But if these stories have a place in every Christian's heritage, American evangelicals have taken spiritual and ideological empathy with the persecuted to new heights. Despite centuries in the American mainstream -- and the fact that there are about 100 million of them today -- many conservative evangelicals in the United States think of themselves as a persecuted minority. They are the few faithful who refuse to bow down before Obamicus Maximus (or Sultan Barack the Magnificent, as a disturbing number of crazies believe). The war on Christmas is old news; now half of Americans also believe that Christians are "being persecuted" at the hands of advocates of same-sex marriage. It's little wonder they are reaching out to Christians thousands of miles away (the ones who are actually being tortured -- in places where torture means more than being forced to watch a gay pride parade).

This is not to say that American evangelicals publicize the persecution of Christians abroad and work to advance their rights only to bolster their own self-image. Evangelical concern for persecution overseas is completely genuine -- though too often lumped together with more dubious causes. "Religious freedom" has become a kind of shorthand in American political rhetoric, useful for prescribing some domestic policies (prayer meetings in public schools, intelligent design in the curriculum), decrying others (same-sex marriage, the repeal of "don't ask, don't tell"), and contributing to an ambivalent view of democracy -- whether in the United States, or in the Muslim world -- if the principle of "one voice, one vote" happens to threaten evangelical priorities. Every time evangelicals indulge in hysterics about the persecution of American evangelicals and "how liberals are waging war against Christians," they weaken their own case against the tyranny of the majority in the Middle East and insult those congregations huddling behind drawn curtains in Egypt and Libya.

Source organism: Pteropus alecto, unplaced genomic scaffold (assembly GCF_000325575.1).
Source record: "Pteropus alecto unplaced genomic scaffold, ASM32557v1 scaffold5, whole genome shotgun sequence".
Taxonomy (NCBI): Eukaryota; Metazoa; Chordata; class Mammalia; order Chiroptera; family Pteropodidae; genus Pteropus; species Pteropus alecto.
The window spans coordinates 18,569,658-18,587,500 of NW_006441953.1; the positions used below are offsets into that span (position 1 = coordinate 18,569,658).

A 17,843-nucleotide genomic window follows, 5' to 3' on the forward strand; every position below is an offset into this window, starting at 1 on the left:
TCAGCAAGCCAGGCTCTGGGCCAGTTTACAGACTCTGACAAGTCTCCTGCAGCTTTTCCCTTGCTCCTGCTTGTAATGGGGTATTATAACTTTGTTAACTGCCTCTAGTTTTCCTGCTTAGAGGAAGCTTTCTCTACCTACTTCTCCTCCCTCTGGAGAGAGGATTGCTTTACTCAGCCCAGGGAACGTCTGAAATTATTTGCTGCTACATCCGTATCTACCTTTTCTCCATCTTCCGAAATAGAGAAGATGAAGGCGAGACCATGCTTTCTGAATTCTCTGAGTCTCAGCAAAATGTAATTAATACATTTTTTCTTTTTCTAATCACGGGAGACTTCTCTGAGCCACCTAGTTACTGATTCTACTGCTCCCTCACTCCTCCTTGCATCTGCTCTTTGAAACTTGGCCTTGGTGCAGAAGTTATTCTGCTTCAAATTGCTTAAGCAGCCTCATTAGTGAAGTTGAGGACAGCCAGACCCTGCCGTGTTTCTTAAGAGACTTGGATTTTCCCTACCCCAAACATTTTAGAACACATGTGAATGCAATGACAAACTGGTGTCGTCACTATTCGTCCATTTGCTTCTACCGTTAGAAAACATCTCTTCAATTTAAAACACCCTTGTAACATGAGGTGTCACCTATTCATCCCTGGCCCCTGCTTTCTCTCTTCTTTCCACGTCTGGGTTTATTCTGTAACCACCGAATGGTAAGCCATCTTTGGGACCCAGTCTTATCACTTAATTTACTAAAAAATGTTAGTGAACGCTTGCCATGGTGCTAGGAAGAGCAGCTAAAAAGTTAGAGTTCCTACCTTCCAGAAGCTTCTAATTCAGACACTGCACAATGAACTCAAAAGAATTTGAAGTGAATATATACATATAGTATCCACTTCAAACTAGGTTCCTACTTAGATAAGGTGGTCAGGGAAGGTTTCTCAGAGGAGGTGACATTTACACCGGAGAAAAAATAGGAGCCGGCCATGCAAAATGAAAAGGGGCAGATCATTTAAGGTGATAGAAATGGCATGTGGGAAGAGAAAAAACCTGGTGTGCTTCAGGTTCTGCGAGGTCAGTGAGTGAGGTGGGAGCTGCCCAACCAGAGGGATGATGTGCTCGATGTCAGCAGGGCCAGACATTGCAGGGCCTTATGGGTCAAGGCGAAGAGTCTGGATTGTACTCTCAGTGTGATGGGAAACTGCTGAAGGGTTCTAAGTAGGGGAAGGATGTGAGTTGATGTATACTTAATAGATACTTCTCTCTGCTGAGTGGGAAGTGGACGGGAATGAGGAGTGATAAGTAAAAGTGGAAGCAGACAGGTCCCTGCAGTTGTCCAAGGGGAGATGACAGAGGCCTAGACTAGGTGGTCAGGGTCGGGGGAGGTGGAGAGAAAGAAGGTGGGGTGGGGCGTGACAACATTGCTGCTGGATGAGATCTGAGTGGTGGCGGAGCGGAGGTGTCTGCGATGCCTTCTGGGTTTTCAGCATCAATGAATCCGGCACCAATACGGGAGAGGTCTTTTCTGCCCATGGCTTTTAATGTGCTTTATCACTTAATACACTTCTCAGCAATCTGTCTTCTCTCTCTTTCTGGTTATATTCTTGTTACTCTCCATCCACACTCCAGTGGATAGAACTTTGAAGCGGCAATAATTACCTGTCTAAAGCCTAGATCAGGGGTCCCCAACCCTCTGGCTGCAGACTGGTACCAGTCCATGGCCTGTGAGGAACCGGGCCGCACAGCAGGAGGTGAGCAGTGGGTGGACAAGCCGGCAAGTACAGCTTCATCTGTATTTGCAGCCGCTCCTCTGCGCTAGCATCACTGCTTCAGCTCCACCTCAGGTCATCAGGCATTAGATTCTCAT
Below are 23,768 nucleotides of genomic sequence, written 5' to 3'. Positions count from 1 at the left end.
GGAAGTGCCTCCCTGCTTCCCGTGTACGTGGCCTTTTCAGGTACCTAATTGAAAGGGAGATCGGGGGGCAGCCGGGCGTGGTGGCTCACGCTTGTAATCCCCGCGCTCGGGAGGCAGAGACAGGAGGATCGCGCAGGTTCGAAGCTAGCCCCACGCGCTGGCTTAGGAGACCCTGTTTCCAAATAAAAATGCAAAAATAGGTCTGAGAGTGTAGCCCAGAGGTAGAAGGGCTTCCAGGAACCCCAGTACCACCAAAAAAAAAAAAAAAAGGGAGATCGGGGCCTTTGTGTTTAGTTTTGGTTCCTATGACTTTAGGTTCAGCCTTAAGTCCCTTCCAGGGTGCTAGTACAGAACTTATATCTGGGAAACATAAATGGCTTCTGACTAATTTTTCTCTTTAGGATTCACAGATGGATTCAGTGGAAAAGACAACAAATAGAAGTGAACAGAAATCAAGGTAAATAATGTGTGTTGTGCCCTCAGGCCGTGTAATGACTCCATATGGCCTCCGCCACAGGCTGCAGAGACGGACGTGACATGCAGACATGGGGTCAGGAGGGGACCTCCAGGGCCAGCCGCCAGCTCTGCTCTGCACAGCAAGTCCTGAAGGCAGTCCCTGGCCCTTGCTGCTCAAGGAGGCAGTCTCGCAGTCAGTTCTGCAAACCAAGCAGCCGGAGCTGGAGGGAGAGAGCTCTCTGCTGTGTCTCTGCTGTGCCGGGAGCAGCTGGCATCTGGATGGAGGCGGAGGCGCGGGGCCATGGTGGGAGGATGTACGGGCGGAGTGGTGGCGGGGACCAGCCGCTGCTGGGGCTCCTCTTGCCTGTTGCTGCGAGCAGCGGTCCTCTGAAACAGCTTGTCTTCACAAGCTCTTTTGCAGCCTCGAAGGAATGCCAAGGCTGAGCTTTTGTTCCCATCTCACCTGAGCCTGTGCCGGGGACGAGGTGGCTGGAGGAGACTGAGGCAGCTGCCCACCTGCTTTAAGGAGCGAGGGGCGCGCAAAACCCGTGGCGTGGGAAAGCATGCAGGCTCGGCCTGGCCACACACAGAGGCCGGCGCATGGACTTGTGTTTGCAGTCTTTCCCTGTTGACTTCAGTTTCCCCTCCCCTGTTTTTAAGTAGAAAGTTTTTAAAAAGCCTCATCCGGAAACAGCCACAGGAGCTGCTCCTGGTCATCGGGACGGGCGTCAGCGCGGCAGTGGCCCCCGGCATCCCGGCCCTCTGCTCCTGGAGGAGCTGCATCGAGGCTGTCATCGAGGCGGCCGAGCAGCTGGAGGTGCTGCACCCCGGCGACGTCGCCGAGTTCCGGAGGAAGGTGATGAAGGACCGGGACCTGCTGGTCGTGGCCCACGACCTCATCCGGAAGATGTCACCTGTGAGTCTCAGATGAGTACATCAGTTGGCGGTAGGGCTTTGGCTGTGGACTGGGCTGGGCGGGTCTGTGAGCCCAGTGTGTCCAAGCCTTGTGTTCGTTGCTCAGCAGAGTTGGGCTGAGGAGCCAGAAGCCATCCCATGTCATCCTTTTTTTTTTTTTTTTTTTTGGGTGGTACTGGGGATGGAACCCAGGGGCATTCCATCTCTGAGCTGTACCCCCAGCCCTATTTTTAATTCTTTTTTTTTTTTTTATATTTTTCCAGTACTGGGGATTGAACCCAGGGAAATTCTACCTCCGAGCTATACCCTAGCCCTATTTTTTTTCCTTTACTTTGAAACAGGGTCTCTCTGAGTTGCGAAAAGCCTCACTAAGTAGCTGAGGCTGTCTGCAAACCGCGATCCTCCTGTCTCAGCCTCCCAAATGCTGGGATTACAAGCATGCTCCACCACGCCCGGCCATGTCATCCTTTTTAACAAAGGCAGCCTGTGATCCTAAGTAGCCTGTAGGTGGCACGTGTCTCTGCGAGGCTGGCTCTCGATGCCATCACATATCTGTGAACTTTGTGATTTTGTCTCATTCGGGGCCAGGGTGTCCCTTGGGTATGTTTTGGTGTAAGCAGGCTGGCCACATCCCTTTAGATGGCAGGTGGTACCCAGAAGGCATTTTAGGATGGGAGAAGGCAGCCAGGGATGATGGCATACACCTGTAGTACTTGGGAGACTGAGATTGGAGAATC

But then, scholars of evangelicalism have long observed that cultivating a persecution complex -- even one that is mostly a self-perpetuating fiction -- is not a bad way to maintain authority and stoke followers' sense of divine purpose. The trouble is that this mindset may make evangelicals look less like their oppressed brethren and more like the very despots they hate.


Tarnished Brass

Turkey's general staff has resigned in anger, leaving the civilian government as the apparent winners. But, with a military prone to coups, is trouble still lurking?

Read any newspaper, magazine, or journal article about Turkey over the last few decades, and the odds are that the Turkish military establishment was described as "staunchly secular," "powerful," "autonomous," "dominant," or all of these things. At times, it seemed that observers were in awe of the Turkish commanders, armed as they seemed to be with an uncompromising ideology and a will to act to ensure the security of Turkey's republican and, importantly, secular political order. The ideals, cohesion, and strength of the armed forces stood in stark contrast with the weakness and corruption -- especially during the 1990s -- of Turkey's civilian political leaders.